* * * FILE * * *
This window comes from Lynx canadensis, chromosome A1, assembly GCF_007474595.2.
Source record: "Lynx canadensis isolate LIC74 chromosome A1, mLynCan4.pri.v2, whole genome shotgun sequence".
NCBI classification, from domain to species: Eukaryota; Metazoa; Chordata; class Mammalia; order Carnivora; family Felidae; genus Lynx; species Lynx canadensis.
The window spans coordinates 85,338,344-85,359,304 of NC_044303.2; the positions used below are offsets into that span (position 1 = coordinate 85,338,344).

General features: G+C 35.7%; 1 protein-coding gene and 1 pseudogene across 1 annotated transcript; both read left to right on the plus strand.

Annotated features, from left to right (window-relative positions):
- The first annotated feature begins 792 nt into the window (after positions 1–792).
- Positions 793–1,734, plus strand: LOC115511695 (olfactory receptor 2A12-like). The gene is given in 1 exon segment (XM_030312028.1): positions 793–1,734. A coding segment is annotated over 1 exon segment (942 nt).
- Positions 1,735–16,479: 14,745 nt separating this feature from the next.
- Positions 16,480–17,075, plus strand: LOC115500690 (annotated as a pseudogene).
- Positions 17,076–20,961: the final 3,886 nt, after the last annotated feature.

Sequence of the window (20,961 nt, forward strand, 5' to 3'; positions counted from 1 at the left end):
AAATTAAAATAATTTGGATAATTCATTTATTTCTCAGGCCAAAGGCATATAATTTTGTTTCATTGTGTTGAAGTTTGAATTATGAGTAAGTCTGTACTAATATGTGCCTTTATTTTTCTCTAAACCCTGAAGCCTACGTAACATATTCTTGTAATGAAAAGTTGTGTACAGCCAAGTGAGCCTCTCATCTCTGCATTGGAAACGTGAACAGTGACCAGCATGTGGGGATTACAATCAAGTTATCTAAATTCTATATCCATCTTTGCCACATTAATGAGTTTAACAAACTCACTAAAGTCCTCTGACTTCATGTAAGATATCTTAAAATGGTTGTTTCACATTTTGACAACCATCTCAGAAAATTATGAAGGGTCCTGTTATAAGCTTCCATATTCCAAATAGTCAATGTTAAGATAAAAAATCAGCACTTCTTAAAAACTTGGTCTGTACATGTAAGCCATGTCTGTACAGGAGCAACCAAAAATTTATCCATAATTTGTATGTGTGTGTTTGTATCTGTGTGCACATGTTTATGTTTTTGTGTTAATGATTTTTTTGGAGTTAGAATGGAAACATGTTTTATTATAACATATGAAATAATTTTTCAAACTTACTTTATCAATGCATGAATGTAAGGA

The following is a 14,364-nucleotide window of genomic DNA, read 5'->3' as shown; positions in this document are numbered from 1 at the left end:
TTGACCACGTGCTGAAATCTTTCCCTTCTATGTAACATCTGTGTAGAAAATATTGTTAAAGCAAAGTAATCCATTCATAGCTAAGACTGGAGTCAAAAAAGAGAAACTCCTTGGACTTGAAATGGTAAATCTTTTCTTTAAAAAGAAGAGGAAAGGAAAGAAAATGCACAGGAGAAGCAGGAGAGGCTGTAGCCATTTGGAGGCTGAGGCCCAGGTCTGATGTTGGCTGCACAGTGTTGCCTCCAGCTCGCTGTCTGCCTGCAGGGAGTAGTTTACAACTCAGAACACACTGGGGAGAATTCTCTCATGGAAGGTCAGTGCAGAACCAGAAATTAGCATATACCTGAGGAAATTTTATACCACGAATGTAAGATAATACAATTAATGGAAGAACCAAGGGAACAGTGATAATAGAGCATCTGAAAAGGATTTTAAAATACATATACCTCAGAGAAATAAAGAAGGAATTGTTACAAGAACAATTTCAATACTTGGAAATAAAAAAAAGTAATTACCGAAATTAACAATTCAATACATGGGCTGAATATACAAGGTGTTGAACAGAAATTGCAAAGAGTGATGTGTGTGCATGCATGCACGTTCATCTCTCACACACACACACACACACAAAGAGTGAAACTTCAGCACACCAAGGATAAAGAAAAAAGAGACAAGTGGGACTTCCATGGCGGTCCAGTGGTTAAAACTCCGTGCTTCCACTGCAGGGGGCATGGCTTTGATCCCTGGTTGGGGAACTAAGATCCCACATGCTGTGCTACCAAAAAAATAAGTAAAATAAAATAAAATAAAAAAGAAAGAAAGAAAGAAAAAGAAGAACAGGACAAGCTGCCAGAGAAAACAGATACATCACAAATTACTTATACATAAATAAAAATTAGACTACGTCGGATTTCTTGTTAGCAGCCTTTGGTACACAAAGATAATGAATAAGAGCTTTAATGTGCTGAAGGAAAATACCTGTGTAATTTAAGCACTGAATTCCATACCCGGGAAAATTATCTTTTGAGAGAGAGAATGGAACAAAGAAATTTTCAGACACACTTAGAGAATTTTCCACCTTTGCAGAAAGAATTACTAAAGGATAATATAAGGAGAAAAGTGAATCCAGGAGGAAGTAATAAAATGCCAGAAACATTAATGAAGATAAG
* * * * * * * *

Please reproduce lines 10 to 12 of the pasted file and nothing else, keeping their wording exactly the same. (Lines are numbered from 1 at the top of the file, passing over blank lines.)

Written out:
- Positions 16,480–17,075, plus strand: LOC115500690 (annotated as a pseudogene).
- Positions 17,076–20,961: the final 3,886 nt, after the last annotated feature.

Sequence of the window (20,961 nt, forward strand, 5' to 3'; positions counted from 1 at the left end):